Keya – one thing I have definitely noticed in particular, footballers really are not afraid to try some really outlandish styles and colours. I am sure a lot of the readers can remember back to the days of David Beckham and his array of hairstyles from the Mohawk to his Alice band wearing days. His hair sometimes took up more column inches than his sporting achievements! For your usual business professional clientele however say for example a man who works in the Corporate sector, what attributes do you consider before doing some of the more cutting edge, riskier styles? 

 

James – This is a massive factor where I work. A lot of my regulars work in top end hotels and restaurants who have constant interaction with Corporate Management and customers. These establishments are very strict on what type of haircuts the staff can have. I have had people asking me to do them a hot towel shave because they have two days worth of stubble and work sent them home, or others who have had undercut hair styles and needed to get it fixed ( the latter is much more difficult to change) 

The main questions I ask a new client wanting to change a style are:-

 

 1) How strict is their work place and do they have a lot of face to face interaction with their customers?

 

2) How much time do they spend or are willing to spend styling their hair? There is no point creating a style that takes ten minutes for a professional to blow dry and style perfectly when my client just wants to be able to get up, shower, get dressed and go without needing to faff over his hair.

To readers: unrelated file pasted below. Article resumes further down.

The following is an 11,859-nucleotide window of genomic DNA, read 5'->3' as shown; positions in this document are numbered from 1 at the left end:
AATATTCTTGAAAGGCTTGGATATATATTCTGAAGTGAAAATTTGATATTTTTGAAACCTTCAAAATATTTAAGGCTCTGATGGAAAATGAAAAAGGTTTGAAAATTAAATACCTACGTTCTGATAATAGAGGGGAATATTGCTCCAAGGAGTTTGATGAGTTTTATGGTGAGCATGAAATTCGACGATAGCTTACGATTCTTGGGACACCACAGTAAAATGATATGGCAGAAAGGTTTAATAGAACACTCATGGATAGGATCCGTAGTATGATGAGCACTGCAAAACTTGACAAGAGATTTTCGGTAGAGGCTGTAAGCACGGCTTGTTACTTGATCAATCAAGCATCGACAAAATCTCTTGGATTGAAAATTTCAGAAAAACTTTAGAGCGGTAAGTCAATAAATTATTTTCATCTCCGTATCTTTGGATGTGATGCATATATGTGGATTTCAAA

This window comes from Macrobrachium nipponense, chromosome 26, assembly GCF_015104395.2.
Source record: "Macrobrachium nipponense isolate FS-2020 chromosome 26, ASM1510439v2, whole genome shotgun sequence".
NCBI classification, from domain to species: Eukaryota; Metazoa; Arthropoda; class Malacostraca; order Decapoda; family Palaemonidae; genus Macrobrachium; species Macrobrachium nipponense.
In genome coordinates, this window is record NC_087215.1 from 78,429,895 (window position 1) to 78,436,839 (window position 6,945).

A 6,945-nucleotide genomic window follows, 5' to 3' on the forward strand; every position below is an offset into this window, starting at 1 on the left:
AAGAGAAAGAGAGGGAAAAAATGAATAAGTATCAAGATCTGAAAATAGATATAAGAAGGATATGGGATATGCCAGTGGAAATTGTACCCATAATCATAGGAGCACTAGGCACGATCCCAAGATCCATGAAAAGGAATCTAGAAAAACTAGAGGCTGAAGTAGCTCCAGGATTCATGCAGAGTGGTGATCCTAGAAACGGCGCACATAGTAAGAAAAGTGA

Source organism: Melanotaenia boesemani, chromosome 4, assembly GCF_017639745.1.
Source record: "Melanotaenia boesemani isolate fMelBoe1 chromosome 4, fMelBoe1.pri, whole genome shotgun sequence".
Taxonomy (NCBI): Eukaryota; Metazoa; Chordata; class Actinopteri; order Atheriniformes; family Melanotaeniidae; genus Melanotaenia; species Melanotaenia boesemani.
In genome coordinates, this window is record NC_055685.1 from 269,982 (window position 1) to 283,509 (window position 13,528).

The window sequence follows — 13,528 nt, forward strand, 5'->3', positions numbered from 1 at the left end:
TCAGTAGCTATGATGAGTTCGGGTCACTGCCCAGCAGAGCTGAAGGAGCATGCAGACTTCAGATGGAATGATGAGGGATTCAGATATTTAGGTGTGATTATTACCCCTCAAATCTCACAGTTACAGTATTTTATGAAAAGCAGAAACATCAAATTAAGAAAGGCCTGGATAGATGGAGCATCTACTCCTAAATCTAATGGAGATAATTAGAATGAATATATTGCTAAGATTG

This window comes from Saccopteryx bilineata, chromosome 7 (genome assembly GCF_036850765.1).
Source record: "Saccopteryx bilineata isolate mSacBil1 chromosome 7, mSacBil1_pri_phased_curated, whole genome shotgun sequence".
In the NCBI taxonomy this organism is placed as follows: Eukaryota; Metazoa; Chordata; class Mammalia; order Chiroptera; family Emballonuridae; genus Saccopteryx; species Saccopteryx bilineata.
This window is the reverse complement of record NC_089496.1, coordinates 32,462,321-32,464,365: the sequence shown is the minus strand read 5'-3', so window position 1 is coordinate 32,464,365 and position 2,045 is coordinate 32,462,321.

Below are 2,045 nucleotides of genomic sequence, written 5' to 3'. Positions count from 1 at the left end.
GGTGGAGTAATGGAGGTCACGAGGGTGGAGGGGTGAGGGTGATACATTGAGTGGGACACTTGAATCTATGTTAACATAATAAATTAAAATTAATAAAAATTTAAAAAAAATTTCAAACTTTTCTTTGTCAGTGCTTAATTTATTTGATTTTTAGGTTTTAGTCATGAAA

3) I finally find out if they like to use product in their hair or not? Again, there is no point in creating a style that requires product to maintain the look if 90% of the time the client does not use any. 

 

I want to make sure the client can re-create the look as good as, if not better than I have for them. The better they look the next day or the weekend after the cut, the happier he is and the better a stylist I appear.

 

Keya – Those really are some great pointers, I know I have been guilty in the past of trying a hairstyle which looked amazing when I walked out the salon but then i quickly realised I did not have the time or inclination to maintain it . It is definitely a case of pick a style which complements your life, not make it more stress filled. Case in point, when I bleached my hair during my hair modelling days.

   

 

 

One final question, what do you think the “in” cut will be for 2015?

 

James – I think the looks for 2015 will be either very short on the sides, and the longer on top, swept back,over to one side styles are still  ‘in’ this year. I think we will start to see the shaved in partings disappear,replaced by a more softer look whilst still keeping the undercut.

 

Keya – Thank you so much for doing this interview James, I really feel like I, and hopefully my readers have learnt some great tips about the world of hair dressing. I can certainly vouch for your amazing skill on any individual in your chair, and if any of my readers are in London, I would highly recommend the Barber Shop for all your hair dressing needs 🙂  

 

Until next week, take care Keya x